The effect in both cases is to redefine internal party opponents as dull “centrists”, cautious defenders of the status quo. Corbyn did that to rivals Andy Burnham, Yvette Cooper and Liz Kendall when he ran for the Labour leadership in 2015, and Sanders is doing it to Pete Buttigieg and Amy Klobuchar now, just as he did it to Hillary Clinton in 2016. If anything, Sanders goes further. Corbyn never suggested his Labour opponents were agents of the City of London, the way Sanders supporters broke into chants of “Wall Street Pete” in New Hampshire last weekend.
Which brings us to the followers of both men. The crowds at Sanders rallies are strikingly similar to the audiences that once came out for Corbyn. Huge numbers of young people, especially students, joined by sixty-somethings who are thrilled that, at last, “we have our party back”. The latter group reckons Sanders is returning the party to the best traditions of Franklin Roosevelt, just as Corbyn liked to invoke the glory of 1945 and Clement Attlee.
Some Democrats welcome the infusion of much-needed youth and energy that Sanders has brought in, hopeful that the independent senator – he’s still not a registered Democrat – might make good on his promise to expand the electorate and bring in previous non-voters. (That was the promise of Corbyn too.) But others lament what they regard as the aggressive intolerance of the “Bernie Bros”, accusing them of slamming those who dare voice anything but wholehearted devotion to the leader. A report this week described “the swarm” that descended on a leftwing organisation that endorsed Elizabeth Warren rather than Sanders, detailing a level of online abuse that would be familiar to those on the wrong end of what they would call “the Corbyn cult”. When the MSNBC host Chuck Todd quoted an article that had branded Sanders backers digital “brownshirts”, a hashtag campaign by Sanders defenders soon had #SackChuckTodd trending.
The result is a wariness in some quarters – most notably among Sanders’ rivals – to attack him directly, for fear of stirring his supporters’ wrath. Several US journalists admit, albeit privately, to a similar nervousness at going too directly after Sanders – a fear that might resonate with at least some of their counterparts in Britain.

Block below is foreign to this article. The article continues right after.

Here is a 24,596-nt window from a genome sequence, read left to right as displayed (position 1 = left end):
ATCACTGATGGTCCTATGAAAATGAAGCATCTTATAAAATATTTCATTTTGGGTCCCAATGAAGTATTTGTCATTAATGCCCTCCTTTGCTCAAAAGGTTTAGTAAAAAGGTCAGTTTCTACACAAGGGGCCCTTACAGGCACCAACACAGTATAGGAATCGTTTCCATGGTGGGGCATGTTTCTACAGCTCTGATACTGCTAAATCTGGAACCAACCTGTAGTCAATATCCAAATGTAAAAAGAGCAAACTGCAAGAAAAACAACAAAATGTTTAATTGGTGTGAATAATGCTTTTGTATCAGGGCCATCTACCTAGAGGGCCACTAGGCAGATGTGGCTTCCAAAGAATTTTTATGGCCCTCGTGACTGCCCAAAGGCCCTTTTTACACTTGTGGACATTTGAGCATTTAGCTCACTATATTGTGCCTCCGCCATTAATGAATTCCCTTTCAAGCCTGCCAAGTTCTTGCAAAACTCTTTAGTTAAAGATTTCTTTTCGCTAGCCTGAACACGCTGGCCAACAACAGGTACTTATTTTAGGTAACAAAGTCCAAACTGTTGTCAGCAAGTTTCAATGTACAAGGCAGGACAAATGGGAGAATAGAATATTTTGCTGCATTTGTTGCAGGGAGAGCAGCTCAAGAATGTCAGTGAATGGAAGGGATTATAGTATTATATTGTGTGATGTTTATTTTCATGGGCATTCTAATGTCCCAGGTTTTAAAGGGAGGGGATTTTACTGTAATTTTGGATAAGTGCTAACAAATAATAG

But if there are similarities, there are glaring differences too. Perhaps most significant is that Bernie Sanders has suffered nothing like the protracted onslaught of criticism that rained down on Corbyn, from press and internal party opponents alike, from the moment he became leader. It’s one reason why many Democrats are sceptical of polls showing Sanders would beat Donald Trump in a head-to-head matchup. Sanders, they say, has never been on the receiving end of serious negative campaigning or even a thorough trawl through his back catalogue of statements and past affiliations (including, for example, to the Socialist Workers party of America). Clinton steered clear of that tactic in 2016, calculating that it would backfire. So Sanders has never experienced the scrutiny that Corbyn endured – not yet, at any rate. When it comes, say the doubters, his numbers will tank.
Still, there are some contrasts with Corbyn that might offer Democrats reassurance. For one thing, Sanders has no credible case to answer on antisemitism; on the contrary, he identifies strongly as a Jew. A couple of his congressional supporters have made clumsy and insensitive remarks, but that is a world away from the decades-long, personal record of appearances with, and indulgence of, antisemites that proved so toxic for Corbyn.
Similarly, while Corbyn was often accused of “siding with his country’s enemies” – note the £20,000 he was paid to be a presenter on the Iranian state network Press TV or his 2009 meeting with Bashar al-Assad – Sanders is rather less vulnerable on that score. Some admiring words for Fidel Castro and the Sandinistas, along with a honeymoon in Moscow, are about the most damaging items on the Sanders charge sheet. That’s largely because of a difference in world view between the two men. While the senator’s chief focus has long been on domestic issues of economic inequality, for Corbyn, opposition to what he would call US imperialism was for many years the defining core of his politics. One illustration: Sanders supported and voted for the Nato-led military intervention over Kosovo in 1999; Corbyn opposed it.
There’s one last contrast that should give Sanders supporters cheer. Even Corbyn’s most devoted admirers would never describe him as a great orator. Sanders, though, is a compelling speaker: focused, strong-voiced, able to land a rhetorical riff in a way that usually eludes the Labour leader.
Sanders will need all those gifts if he is chosen to take on Trump in November. A leftwing leader fighting a fair-haired populist with only a casual relationship with the truth has the odds stacked against him – as Corbyn knows all too well.